SABA started out in Melbourne’s Flinders Lane as The Joseph Saba Shirt Shop, way back in 1965. Since then the brand has become embedded into the Australian fashion scene, with stores across the country and a reputation for designing clean-cut pieces that are both sophisticated and contemporary.
Fashionising were pleased to interview Peter, head menswear designer at SABA, to find out more about the brand and about his advice to upcoming designers.
Q. How did you get involved in the SABA brand and how long have you been working for SABA?
A. I started designing SABA in 2003… Originally in the Melbourne studio before Apparel Group acquired the brand in 2005 and invited me to move to Sydney.
Q. Describe a typical day in your life? What does your work schedule usually entail?
A. No day is really typical in design… that’s what I love about it. But generally my day is split between three areas of the business. When it comes to my short-term focus, I look at current sales figures, visual merchandising issues and communicating with the stores via product knowledge presentations. The mid-term involves fittings and sign off of lab dips and textile developments… this is an on-going part of every day. And the third component involves the long-term outlook, that involves travelling to exciting places, sourcing new materials, sketching or presenting my design vision for future ranges. I got back from a big international trip two weeks ago and next week I am going to Hong Kong and Shanghai… At the moment I am designing Summer 07.
Q. SABA is renowned for maintaining a balance between sophisticated yet contemporary designs. From where do you draw your inspiration?
A. SABA draws inspiration from many places, with a heritage of over forty years a lot of inspiration comes from the history behind the brand. Each season we create a departure point by travelling to an unexpected destination… the designers explore a new city and this creates alignment between men’s and women’s and also gives us a unique position in the market. For this winter we travelled to Copenhagen and most recently Berlin for its modern edge and vibrant creative culture.
Q. What do you predict to be the 2007 Autumn/Winter trends for men?
A. Heaps of split necks in knitwear. Stripes, textures for men in the cardigan and the return of classic handsome tailoring. The trench coat and the urban cord suit coat worn with jeans or as a full suit… it is an exciting time right now for men’s fashion…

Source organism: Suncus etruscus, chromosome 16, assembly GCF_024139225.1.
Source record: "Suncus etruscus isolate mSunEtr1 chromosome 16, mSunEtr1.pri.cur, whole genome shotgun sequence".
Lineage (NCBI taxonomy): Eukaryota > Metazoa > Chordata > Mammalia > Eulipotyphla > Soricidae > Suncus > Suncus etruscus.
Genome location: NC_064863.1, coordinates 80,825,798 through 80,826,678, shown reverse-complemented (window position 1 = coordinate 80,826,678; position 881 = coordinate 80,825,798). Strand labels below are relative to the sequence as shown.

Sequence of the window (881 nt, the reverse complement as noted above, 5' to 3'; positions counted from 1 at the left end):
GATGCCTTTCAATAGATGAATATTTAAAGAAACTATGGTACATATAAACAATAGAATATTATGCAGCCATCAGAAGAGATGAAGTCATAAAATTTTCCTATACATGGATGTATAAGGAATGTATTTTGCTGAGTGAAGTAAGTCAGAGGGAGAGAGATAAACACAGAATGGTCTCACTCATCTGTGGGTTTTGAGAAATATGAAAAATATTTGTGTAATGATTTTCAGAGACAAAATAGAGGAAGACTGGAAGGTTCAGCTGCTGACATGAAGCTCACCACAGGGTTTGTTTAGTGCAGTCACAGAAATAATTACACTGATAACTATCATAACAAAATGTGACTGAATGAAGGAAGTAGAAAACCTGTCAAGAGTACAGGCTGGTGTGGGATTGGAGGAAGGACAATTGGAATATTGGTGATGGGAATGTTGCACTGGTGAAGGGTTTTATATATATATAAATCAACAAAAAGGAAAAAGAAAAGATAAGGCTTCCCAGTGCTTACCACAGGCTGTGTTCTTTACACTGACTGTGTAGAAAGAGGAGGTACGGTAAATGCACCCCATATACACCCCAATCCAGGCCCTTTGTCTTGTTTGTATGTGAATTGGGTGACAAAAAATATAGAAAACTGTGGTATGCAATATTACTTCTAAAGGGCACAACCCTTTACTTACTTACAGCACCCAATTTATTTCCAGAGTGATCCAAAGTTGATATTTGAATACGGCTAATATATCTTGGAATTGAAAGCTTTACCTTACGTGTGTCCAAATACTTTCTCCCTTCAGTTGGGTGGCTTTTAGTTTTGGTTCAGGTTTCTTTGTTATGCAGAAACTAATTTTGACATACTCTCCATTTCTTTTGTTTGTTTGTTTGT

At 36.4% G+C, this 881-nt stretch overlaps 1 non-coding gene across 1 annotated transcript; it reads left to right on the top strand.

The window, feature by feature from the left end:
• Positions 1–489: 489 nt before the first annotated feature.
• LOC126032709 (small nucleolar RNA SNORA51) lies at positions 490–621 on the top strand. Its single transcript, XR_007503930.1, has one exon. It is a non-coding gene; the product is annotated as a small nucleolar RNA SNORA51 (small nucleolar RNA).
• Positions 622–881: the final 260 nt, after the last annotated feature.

Q. We’re seeing a re-emergence of trends for men such as boots and slim cuts. Do you think they are taking their influences from recent women’s fashion or from trends of yesteryear perhaps as far back as the Georgian era?
A. Fashion is always inspired by the past… it is never one era… what is exciting and new is the way we re-contextualise periods with new innovation in textiles, and consideration on print and colour combinations. Nothing is ever totally new but we fall in love the familiar blended with the unfamiliar.
Q. In recent times we’ve been seeing a lot more available in terms of denim for men, especially with skinny jeans, what do you think we can look forward to in terms of cuts for guys?
A. Silhouette trends in menswear tend to last longer than one season so I can’t see skinny slowing down for a while, but it is never only about just one look. So while the skinny is big, we will continue to see heaps of loose-fit, bootleg plus super dark finishes and waxed coating on denim.
Q. What do you think is the biggest challenge facing the Australian fashion industry today?
A. It is not very common to hear environmental issues and fashion in the same sentence but sooner or later we will have to face the reality of the effect of fashion on the supply of limited resources… oil in particular; this will impact not only the manufacturing but also the distribution for brands in Australia and all over the world. Fashion will have to change…
Q. What advice would you give to upcoming designers?
A. Strong designers use their third eye… you have to imagine something that does not exist and then turn it into a reality… to do this you will always require the co-operation of others… focus on building communication skills and be humble, do things that challenge you… speaking in public, sketching, what ever that is… trust your creative instinct… every year you learn new things in fashion but you never really know it all because fashion is constantly changing.